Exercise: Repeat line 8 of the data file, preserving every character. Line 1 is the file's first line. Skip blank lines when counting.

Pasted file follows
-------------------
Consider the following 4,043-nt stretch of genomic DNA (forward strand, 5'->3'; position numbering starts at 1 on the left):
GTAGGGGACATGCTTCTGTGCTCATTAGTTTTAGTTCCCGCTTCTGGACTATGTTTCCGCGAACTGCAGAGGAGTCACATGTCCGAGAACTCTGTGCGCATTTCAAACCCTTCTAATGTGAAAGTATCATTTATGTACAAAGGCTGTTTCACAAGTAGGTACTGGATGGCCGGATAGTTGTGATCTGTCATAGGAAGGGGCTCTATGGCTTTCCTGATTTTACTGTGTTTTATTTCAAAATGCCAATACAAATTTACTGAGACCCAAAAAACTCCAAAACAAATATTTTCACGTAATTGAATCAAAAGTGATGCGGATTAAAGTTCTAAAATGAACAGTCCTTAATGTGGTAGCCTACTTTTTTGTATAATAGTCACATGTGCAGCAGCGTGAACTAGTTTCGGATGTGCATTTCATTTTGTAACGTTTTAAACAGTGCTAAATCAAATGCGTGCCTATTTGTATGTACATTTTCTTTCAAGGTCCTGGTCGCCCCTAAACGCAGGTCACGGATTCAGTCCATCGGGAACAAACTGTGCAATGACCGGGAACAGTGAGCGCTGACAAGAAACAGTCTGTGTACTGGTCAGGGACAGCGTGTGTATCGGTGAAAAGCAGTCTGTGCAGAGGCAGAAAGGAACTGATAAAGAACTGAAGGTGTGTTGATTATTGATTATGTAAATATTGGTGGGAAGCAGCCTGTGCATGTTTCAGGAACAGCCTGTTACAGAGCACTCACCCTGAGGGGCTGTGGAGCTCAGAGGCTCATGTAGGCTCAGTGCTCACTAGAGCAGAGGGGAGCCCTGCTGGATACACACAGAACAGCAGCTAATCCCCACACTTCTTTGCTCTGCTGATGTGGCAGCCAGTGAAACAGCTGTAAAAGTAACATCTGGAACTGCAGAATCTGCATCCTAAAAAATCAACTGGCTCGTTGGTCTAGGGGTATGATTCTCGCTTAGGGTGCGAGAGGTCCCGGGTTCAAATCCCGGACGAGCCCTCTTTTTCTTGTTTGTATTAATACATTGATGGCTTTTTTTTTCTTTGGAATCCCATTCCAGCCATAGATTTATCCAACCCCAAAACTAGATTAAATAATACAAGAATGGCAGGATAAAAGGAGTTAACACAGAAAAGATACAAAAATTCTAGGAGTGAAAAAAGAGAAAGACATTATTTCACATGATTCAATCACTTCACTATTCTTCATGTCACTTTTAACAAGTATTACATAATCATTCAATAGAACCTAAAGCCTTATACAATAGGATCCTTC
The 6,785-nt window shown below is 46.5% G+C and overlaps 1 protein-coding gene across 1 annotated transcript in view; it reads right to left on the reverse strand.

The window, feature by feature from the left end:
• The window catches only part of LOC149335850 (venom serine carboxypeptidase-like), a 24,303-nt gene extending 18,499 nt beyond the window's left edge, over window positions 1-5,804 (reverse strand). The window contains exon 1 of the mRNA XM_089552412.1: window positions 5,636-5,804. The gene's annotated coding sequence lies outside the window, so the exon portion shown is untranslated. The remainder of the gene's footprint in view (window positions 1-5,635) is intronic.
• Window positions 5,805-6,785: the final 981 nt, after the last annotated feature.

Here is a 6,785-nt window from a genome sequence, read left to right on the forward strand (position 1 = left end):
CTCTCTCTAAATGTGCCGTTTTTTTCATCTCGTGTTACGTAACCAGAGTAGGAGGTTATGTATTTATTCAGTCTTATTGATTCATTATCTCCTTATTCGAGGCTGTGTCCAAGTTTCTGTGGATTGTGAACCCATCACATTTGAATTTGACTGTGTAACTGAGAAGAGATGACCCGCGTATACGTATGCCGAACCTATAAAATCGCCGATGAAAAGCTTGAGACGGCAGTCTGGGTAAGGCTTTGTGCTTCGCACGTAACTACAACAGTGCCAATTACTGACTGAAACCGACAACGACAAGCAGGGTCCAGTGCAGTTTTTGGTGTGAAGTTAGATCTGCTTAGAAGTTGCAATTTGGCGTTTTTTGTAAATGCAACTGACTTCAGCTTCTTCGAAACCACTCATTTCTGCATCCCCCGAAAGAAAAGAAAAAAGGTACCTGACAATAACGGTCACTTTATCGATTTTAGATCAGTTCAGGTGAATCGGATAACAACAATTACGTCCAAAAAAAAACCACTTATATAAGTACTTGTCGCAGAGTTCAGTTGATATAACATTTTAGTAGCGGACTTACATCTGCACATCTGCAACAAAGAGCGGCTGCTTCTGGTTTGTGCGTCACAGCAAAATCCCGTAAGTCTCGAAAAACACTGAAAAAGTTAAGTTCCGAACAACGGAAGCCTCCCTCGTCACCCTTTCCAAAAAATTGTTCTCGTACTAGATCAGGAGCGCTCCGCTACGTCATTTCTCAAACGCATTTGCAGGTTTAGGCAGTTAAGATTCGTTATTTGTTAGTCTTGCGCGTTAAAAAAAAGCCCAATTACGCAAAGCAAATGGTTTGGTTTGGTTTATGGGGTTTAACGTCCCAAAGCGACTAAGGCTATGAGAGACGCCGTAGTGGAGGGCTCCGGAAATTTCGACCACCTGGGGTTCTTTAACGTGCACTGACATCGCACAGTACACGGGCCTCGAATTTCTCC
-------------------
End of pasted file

CTCTCTCTAAATGTGCCGTTTTTTTCATCTCGTGTTACGTAACCAGAGTAGGAGGTTATGTATTTATTCAGTCTTATTGATTCATTATCTCCTTATTCGAGGCTGTGTCCAAGTTTCTGTGGATTGTGAACCCATCACATTTGAATTTGACTGTGTAACTGAGAAGAGATGACCCGCGTATACGTATGCCGAACCTATAAAATCGCCGATGAAAAGCTTGAGACGGCAGTCTGGGTAAGGCTTTGTGCTTCGCACGTAACTACAACAGTGCCAATTACTGACTGAAACCGACAACGACAAGCAGGGTCCAGTGCAGTTTTTGGTGTGAAGTTAGATCTGCTTAGAAGTTGCAATTTGGCGTTTTTTGTAAATGCAACTGACTTCAGCTTCTTCGAAACCACTCATTTCTGCATCCCCCGAAAGAAAAGAAAAAAGGTACCTGACAATAACGGTCACTTTATCGATTTTAGATCAGTTCAGGTGAATCGGATAACAACAATTACGTCCAAAAAAAAACCACTTATATAAGTACTTGTCGCAGAGTTCAGTTGATATAACATTTTAGTAGCGGACTTACATCTGCACATCTGCAACAAAGAGCGGCTGCTTCTGGTTTGTGCGTCACAGCAAAATCCCGTAAGTCTCGAAAAACACTGAAAAAGTTAAGTTCCGAACAACGGAAGCCTCCCTCGTCACCCTTTCCAAAAAATTGTTCTCGTACTAGATCAGGAGCGCTCCGCTACGTCATTTCTCAAACGCATTTGCAGGTTTAGGCAGTTAAGATTCGTTATTTGTTAGTCTTGCGCGTTAAAAAAAAGCCCAATTACGCAAAGCAAATGGTTTGGTTTGGTTTATGGGGTTTAACGTCCCAAAGCGACTAAGGCTATGAGAGACGCCGTAGTGGAGGGCTCCGGAAATTTCGACCACCTGGGGTTCTTTAACGTGCACTGACATCGCACAGTACACGGGCCTCGAATTTCTCC